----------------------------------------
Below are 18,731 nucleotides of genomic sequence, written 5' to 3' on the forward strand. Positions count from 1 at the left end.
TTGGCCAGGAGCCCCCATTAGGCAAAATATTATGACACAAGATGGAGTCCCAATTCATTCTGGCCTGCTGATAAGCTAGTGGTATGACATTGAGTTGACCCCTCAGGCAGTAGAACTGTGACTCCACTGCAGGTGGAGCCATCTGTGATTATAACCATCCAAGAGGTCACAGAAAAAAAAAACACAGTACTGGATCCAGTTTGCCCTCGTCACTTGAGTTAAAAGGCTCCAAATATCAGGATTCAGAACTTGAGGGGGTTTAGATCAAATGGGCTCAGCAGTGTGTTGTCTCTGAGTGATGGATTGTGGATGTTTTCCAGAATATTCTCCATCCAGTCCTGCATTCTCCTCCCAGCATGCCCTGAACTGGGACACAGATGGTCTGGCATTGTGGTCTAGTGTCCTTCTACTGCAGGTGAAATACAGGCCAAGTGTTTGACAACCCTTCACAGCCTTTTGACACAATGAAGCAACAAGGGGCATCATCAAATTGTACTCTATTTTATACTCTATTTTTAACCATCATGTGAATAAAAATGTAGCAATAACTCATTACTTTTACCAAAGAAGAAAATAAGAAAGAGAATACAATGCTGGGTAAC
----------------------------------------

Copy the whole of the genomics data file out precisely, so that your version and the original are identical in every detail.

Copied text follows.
Below are 18,731 nucleotides of genomic sequence, written 5' to 3' on the forward strand. Positions count from 1 at the left end.
TTGGCCAGGAGCCCCCATTAGGCAAAATATTATGACACAAGATGGAGTCCCAATTCATTCTGGCCTGCTGATAAGCTAGTGGTATGACATTGAGTTGACCCCTCAGGCAGTAGAACTGTGACTCCACTGCAGGTGGAGCCATCTGTGATTATAACCATCCAAGAGGTCACAGAAAAAAAAAACACAGTACTGGATCCAGTTTGCCCTCGTCACTTGAGTTAAAAGGCTCCAAATATCAGGATTCAGAACTTGAGGGGGTTTAGATCAAATGGGCTCAGCAGTGTGTTGTCTCTGAGTGATGGATTGTGGATGTTTTCCAGAATATTCTCCATCCAGTCCTGCATTCTCCTCCCAGCATGCCCTGAACTGGGACACAGATGGTCTGGCATTGTGGTCTAGTGTCCTTCTACTGCAGGTGAAATACAGGCCAAGTGTTTGACAACCCTTCACAGCCTTTTGACACAATGAAGCAACAAGGGGCATCATCAAATTGTACTCTATTTTATACTCTATTTTTAACCATCATGTGAATAAAAATGTAGCAATAACTCATTACTTTTACCAAAGAAGAAAATAAGAAAGAGAATACAATGCTGGGTAAC